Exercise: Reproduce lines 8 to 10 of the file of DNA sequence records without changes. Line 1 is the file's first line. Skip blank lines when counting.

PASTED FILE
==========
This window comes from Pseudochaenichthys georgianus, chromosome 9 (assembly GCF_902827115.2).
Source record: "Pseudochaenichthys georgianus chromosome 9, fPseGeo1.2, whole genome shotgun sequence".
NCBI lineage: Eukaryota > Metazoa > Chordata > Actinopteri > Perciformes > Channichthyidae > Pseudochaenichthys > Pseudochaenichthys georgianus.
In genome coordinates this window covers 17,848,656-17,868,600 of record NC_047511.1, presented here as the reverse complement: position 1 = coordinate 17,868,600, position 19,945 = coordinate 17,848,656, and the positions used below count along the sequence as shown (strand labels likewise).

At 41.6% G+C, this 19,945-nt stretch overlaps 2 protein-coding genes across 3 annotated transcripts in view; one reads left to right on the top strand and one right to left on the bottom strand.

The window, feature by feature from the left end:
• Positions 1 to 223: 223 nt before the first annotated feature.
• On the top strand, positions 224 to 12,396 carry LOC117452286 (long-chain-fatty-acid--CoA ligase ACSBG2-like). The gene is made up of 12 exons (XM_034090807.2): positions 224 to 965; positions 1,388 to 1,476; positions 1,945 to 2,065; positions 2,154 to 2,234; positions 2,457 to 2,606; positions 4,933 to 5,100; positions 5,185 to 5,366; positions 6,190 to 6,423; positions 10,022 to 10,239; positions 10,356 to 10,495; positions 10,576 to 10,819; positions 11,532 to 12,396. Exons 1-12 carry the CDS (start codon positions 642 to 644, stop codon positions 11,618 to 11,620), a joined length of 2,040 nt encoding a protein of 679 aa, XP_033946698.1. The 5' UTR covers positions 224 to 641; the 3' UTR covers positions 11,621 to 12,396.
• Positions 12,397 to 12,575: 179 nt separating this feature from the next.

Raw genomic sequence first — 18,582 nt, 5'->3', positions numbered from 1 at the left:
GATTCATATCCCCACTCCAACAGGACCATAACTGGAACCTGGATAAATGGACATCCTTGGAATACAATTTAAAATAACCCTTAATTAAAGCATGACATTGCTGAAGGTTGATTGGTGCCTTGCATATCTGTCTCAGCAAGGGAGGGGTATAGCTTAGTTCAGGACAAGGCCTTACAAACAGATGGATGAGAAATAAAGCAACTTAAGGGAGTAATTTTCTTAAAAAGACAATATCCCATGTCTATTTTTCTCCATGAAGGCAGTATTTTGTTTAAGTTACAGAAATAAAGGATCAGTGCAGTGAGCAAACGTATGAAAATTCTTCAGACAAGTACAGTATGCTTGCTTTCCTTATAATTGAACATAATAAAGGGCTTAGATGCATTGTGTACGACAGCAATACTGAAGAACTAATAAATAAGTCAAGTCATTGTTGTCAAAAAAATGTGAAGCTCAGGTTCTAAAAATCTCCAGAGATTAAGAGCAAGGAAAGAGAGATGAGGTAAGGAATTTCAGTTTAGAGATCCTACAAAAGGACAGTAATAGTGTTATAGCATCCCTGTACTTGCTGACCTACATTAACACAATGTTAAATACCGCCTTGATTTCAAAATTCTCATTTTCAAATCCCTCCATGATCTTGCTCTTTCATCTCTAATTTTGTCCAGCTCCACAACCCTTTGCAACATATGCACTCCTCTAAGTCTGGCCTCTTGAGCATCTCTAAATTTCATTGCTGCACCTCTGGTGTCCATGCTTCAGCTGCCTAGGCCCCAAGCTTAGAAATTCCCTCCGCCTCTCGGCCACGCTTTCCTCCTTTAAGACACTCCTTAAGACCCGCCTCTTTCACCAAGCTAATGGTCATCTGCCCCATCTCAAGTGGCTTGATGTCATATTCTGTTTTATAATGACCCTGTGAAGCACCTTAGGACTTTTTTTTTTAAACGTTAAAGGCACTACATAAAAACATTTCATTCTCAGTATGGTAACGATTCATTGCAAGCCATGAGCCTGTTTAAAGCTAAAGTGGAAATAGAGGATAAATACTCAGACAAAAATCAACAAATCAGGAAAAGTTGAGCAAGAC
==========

• On the top strand, positions 224 to 12,396 carry LOC117452286 (long-chain-fatty-acid--CoA ligase ACSBG2-like). The gene is made up of 12 exons (XM_034090807.2): positions 224 to 965; positions 1,388 to 1,476; positions 1,945 to 2,065; positions 2,154 to 2,234; positions 2,457 to 2,606; positions 4,933 to 5,100; positions 5,185 to 5,366; positions 6,190 to 6,423; positions 10,022 to 10,239; positions 10,356 to 10,495; positions 10,576 to 10,819; positions 11,532 to 12,396. Exons 1-12 carry the CDS (start codon positions 642 to 644, stop codon positions 11,618 to 11,620), a joined length of 2,040 nt encoding a protein of 679 aa, XP_033946698.1. The 5' UTR covers positions 224 to 641; the 3' UTR covers positions 11,621 to 12,396.
• Positions 12,397 to 12,575: 179 nt separating this feature from the next.

Raw genomic sequence first — 18,582 nt, 5'->3', positions numbered from 1 at the left: